-Decreased white blood cell count -Loss of appetite

-Decreased platelet count-Hair loss

-Darkening of nail beds and creases of hand-Nausea


Effectiveness: This was the first chemotherapy Connie tried and it was somewhat affective for a couple of months. It kept her tumors stable for the first three months and there was no growth during this time. Her doctor kept her on this chemotherapy for another month and when she was checked again they found out the tumors had began to grow again. So her doctor tried a different kind of chemotherapy.

Carboplatin is a platinum drug that belongs to a general group known as the alkyating agents. It is given intravenously over 12-60 minutes.

More common side effects include:

-Nausea -Vomiting

-Mild loss of appetite-Mild diarrhea

-Constipation-Taste Changes

-Sensation of pins and needles in hands of feet

Effectiveness: Unlike the Doxorubicin, Carboplatin was ineffective. While Connie was taking this chemotherapy her tumors were growing rapidly. After just a few sessions her doctor switched her chemotherapy again.

Paclitaxel belongs to a general group of drugs known as taxanes. It is also called a mitotic inhibitor because of it affect on the cell during mitosis (cell division). It is given intravenously over one or more hours.

More common side effects include:

-Decreased white blood cell count -Fatigue

-Numbness and tingling in hands/feet-Muscle and bone aches

-Hair loss Mild loss of appetite-Nausea

-Vomiting-Mild diarrhea

-Mild stomatits (oral ulcers)

Effectiveness: Much like the Carboplatin, Paclitaxel was also ineffective. Connie's doctor gave up on chemotherapy and decided to try a hormonal supplement.

Wikes, G.M., Ingwerson, K., & Barton M. (2003). Oncology nursing handbook.


Connie is currently taking a hormonal supplement called megestrol antineoplastic (anti cancer agent). Megestrol is a synthetic form of the hormone progestin. In interferes with the activity of certain other hormones and proteins needed for some types of cancer cells to grow. It is taken orally once a day.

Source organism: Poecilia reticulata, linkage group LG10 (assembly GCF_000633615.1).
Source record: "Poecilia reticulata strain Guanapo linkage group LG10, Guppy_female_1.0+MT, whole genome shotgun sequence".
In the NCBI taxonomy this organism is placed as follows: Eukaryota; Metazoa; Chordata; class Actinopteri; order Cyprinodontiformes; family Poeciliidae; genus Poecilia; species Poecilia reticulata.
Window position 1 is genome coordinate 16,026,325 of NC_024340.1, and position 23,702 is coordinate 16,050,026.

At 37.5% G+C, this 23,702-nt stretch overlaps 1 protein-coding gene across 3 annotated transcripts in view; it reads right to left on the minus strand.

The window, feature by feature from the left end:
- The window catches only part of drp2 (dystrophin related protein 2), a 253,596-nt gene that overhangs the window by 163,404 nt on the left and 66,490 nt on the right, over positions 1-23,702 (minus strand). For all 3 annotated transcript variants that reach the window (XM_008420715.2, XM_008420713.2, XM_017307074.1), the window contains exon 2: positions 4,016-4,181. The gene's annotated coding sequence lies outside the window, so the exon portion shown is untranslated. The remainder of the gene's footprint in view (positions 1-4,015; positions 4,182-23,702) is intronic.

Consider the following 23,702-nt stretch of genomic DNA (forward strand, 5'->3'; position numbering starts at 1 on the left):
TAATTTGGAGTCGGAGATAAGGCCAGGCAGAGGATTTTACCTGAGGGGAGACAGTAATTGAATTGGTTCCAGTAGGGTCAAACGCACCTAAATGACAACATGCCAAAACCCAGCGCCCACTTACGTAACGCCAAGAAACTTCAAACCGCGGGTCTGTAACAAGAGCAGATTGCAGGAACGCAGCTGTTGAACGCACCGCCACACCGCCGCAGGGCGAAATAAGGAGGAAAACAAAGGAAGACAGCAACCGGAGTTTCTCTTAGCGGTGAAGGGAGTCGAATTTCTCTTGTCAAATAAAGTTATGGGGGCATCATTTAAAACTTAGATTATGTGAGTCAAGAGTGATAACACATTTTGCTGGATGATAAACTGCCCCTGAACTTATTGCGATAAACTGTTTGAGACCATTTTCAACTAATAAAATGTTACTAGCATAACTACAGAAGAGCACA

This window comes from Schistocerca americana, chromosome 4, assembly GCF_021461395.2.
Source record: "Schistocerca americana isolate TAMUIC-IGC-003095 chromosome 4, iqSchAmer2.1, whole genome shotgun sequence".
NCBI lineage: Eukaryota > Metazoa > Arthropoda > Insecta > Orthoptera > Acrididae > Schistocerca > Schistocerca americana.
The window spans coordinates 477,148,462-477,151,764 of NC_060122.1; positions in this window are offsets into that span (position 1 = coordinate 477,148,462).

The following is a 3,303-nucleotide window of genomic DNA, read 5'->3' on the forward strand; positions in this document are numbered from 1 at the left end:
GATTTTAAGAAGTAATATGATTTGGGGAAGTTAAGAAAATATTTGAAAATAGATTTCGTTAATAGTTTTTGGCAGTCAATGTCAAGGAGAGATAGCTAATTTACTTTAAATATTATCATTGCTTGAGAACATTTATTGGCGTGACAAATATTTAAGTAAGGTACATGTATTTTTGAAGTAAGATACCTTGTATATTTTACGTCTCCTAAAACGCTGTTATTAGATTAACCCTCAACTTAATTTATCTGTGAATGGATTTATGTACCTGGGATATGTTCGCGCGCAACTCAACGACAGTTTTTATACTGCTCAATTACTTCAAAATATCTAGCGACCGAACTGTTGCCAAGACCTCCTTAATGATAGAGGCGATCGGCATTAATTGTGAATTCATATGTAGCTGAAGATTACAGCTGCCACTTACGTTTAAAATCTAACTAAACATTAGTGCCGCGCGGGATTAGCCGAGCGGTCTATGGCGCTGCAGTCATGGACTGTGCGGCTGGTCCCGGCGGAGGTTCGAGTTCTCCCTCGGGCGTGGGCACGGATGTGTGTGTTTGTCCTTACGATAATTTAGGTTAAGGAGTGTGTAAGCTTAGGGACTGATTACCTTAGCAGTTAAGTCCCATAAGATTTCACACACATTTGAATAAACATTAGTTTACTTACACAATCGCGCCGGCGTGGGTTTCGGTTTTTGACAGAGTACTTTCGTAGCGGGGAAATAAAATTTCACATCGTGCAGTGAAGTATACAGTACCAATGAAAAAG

More common side effects include:

-Changes in appetite -Changes in thirst

-Changes in weight -Headache

- Indigestion-Breast tenderness

Effectiveness: Connie has yet to be checked to see the effectiveness of the hormonal supplement. If this treatment proves to be ineffective her doctor will try another kind of chemotherapy.

Wikes, G.M., Ingwerson, K., & Barton M. (2003). Oncology nursing handbook.


Diet: Connie is also on a diet in order to help her cancer not progress. A healthy diet is vital for a person's body to work best. This is even more crucial for cancer patients. If eating healthy the patient can go into treatment with reserves to help keep up their strength, prevent body tissue from breaking down, rebuild tissue, and maintain defenses against infection. Patients who eat well cope better with side effects and area able to handle higher doses of treatment. Doctor Burton Goldberg in his book, Alternative Medicine a Definitive Guide to CANCER, recommends a diet that is low in sugars. Patients systems who consume a lot of sugar, pastries, and other refined carbohydrate foods may tend to favor growth of tumors. Goldberg (1998) also notes that "sugar also reinforce the "bad fat track" that promotes inflammation and tumor growth" (p.611). Sugar is also known for its adverse effect on the immune system. So it is best to eat a healthy diet that includes cutting back on sugar as much as possible.

Prayer: Other things Connie is involved with include attending church regularly, visiting the Healing Rooms, and praying often. The Healing Rooms is a place that Connie visit two to three time a week. In the Healing Rooms there is two people place their hands upon the sick and pray over them to places the healing power of god into them. Bring the Lord into her life has brought here hope for the future. This helps ease her pain and accept the outcome she may have.


Cancer is a tumor formed by abnormal cells. When cancer spreads form an organ to the lungs it is called secondary lung cancer. Secondary lung cancer is a serious condition that needs treatment immediately. Symptoms include a cough that does not clear up, shortness of breath, coughing up bloodstained phlegm (sputum) and/or pain or discomfort in the chest. There are different options that should be explored with your doctor these include chemotherapy, surgery and hormonal therapy. Other treatments you may do on your own may include a healthy diet and a support system like prayer to help you cope. What one can do if diagnosed with secondary cancer: Stay calm and take charge of you care, choose a hospital that best fits your needs, always get a second opinion, follow your doctor's treatments, learn as much as you can about you cancer, eat healthy, build a support system, and never give up hope.